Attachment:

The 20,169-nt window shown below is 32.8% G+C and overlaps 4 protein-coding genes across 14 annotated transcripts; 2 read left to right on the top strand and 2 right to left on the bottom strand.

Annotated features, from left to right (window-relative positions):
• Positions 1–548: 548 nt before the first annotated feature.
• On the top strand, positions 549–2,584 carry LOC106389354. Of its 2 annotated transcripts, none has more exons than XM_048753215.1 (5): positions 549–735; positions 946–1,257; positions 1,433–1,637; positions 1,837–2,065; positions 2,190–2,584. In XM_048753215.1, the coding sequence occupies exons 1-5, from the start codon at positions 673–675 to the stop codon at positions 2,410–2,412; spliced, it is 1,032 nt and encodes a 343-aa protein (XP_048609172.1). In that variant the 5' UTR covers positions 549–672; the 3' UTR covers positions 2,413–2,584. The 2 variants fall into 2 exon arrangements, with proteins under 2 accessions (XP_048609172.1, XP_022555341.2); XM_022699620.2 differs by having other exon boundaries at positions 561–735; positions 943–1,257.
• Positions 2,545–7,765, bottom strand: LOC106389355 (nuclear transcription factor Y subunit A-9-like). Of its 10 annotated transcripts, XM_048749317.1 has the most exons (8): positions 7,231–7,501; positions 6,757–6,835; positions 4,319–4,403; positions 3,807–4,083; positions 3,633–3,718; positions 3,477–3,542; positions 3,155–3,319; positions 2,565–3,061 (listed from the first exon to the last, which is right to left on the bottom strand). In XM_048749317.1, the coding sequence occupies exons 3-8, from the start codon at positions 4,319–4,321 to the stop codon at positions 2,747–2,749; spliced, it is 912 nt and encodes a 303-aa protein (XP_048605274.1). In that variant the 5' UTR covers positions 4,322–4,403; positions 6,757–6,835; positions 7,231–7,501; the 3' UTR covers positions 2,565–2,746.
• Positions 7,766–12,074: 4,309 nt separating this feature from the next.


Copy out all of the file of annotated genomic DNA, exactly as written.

The 20,169-nt window shown below is 32.8% G+C and overlaps 4 protein-coding genes across 14 annotated transcripts; 2 read left to right on the top strand and 2 right to left on the bottom strand.

Annotated features, from left to right (window-relative positions):
• Positions 1–548: 548 nt before the first annotated feature.
• On the top strand, positions 549–2,584 carry LOC106389354. Of its 2 annotated transcripts, none has more exons than XM_048753215.1 (5): positions 549–735; positions 946–1,257; positions 1,433–1,637; positions 1,837–2,065; positions 2,190–2,584. In XM_048753215.1, the coding sequence occupies exons 1-5, from the start codon at positions 673–675 to the stop codon at positions 2,410–2,412; spliced, it is 1,032 nt and encodes a 343-aa protein (XP_048609172.1). In that variant the 5' UTR covers positions 549–672; the 3' UTR covers positions 2,413–2,584. The 2 variants fall into 2 exon arrangements, with proteins under 2 accessions (XP_048609172.1, XP_022555341.2); XM_022699620.2 differs by having other exon boundaries at positions 561–735; positions 943–1,257.
• Positions 2,545–7,765, bottom strand: LOC106389355 (nuclear transcription factor Y subunit A-9-like). Of its 10 annotated transcripts, XM_048749317.1 has the most exons (8): positions 7,231–7,501; positions 6,757–6,835; positions 4,319–4,403; positions 3,807–4,083; positions 3,633–3,718; positions 3,477–3,542; positions 3,155–3,319; positions 2,565–3,061 (listed from the first exon to the last, which is right to left on the bottom strand). In XM_048749317.1, the coding sequence occupies exons 3-8, from the start codon at positions 4,319–4,321 to the stop codon at positions 2,747–2,749; spliced, it is 912 nt and encodes a 303-aa protein (XP_048605274.1). In that variant the 5' UTR covers positions 4,322–4,403; positions 6,757–6,835; positions 7,231–7,501; the 3' UTR covers positions 2,565–2,746.
• Positions 7,766–12,074: 4,309 nt separating this feature from the next.